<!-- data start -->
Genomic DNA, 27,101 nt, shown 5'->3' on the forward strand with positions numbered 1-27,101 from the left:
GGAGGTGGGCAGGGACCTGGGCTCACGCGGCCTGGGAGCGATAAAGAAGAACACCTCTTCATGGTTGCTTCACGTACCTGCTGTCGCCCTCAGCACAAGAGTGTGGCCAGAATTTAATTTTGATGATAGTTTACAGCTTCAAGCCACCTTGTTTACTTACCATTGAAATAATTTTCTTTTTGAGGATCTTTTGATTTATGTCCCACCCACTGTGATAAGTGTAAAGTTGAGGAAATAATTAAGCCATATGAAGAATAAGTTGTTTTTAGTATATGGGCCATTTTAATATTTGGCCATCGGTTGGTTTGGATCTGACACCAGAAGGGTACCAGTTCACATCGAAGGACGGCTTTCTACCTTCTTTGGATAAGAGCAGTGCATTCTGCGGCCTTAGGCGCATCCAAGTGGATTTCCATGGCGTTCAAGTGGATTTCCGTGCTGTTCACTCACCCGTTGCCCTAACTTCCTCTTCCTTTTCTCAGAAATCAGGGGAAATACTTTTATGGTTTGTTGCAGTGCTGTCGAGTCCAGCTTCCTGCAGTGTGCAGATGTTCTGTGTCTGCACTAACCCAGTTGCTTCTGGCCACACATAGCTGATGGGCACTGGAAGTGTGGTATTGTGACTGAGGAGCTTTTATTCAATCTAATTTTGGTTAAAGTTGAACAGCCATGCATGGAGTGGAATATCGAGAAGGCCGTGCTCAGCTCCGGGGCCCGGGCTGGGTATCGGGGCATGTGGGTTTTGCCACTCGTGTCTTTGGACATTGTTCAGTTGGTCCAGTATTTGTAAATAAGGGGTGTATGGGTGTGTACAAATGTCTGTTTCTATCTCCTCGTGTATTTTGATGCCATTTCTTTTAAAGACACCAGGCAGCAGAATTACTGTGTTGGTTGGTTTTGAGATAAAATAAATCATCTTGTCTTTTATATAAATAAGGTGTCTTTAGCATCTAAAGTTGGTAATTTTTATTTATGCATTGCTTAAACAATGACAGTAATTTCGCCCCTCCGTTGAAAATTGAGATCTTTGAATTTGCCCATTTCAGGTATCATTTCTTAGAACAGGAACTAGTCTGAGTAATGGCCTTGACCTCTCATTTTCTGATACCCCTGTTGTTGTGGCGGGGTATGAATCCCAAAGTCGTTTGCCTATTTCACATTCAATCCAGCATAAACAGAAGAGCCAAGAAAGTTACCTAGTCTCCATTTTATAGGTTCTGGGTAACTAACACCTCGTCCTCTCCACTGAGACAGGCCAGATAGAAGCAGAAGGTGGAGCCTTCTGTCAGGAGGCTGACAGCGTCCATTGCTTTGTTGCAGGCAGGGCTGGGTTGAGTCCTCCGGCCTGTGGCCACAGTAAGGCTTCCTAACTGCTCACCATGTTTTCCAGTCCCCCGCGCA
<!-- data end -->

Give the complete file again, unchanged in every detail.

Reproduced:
Genomic DNA, 27,101 nt, shown 5'->3' on the forward strand with positions numbered 1-27,101 from the left:
GGAGGTGGGCAGGGACCTGGGCTCACGCGGCCTGGGAGCGATAAAGAAGAACACCTCTTCATGGTTGCTTCACGTACCTGCTGTCGCCCTCAGCACAAGAGTGTGGCCAGAATTTAATTTTGATGATAGTTTACAGCTTCAAGCCACCTTGTTTACTTACCATTGAAATAATTTTCTTTTTGAGGATCTTTTGATTTATGTCCCACCCACTGTGATAAGTGTAAAGTTGAGGAAATAATTAAGCCATATGAAGAATAAGTTGTTTTTAGTATATGGGCCATTTTAATATTTGGCCATCGGTTGGTTTGGATCTGACACCAGAAGGGTACCAGTTCACATCGAAGGACGGCTTTCTACCTTCTTTGGATAAGAGCAGTGCATTCTGCGGCCTTAGGCGCATCCAAGTGGATTTCCATGGCGTTCAAGTGGATTTCCGTGCTGTTCACTCACCCGTTGCCCTAACTTCCTCTTCCTTTTCTCAGAAATCAGGGGAAATACTTTTATGGTTTGTTGCAGTGCTGTCGAGTCCAGCTTCCTGCAGTGTGCAGATGTTCTGTGTCTGCACTAACCCAGTTGCTTCTGGCCACACATAGCTGATGGGCACTGGAAGTGTGGTATTGTGACTGAGGAGCTTTTATTCAATCTAATTTTGGTTAAAGTTGAACAGCCATGCATGGAGTGGAATATCGAGAAGGCCGTGCTCAGCTCCGGGGCCCGGGCTGGGTATCGGGGCATGTGGGTTTTGCCACTCGTGTCTTTGGACATTGTTCAGTTGGTCCAGTATTTGTAAATAAGGGGTGTATGGGTGTGTACAAATGTCTGTTTCTATCTCCTCGTGTATTTTGATGCCATTTCTTTTAAAGACACCAGGCAGCAGAATTACTGTGTTGGTTGGTTTTGAGATAAAATAAATCATCTTGTCTTTTATATAAATAAGGTGTCTTTAGCATCTAAAGTTGGTAATTTTTATTTATGCATTGCTTAAACAATGACAGTAATTTCGCCCCTCCGTTGAAAATTGAGATCTTTGAATTTGCCCATTTCAGGTATCATTTCTTAGAACAGGAACTAGTCTGAGTAATGGCCTTGACCTCTCATTTTCTGATACCCCTGTTGTTGTGGCGGGGTATGAATCCCAAAGTCGTTTGCCTATTTCACATTCAATCCAGCATAAACAGAAGAGCCAAGAAAGTTACCTAGTCTCCATTTTATAGGTTCTGGGTAACTAACACCTCGTCCTCTCCACTGAGACAGGCCAGATAGAAGCAGAAGGTGGAGCCTTCTGTCAGGAGGCTGACAGCGTCCATTGCTTTGTTGCAGGCAGGGCTGGGTTGAGTCCTCCGGCCTGTGGCCACAGTAAGGCTTCCTAACTGCTCACCATGTTTTCCAGTCCCCCGCGCA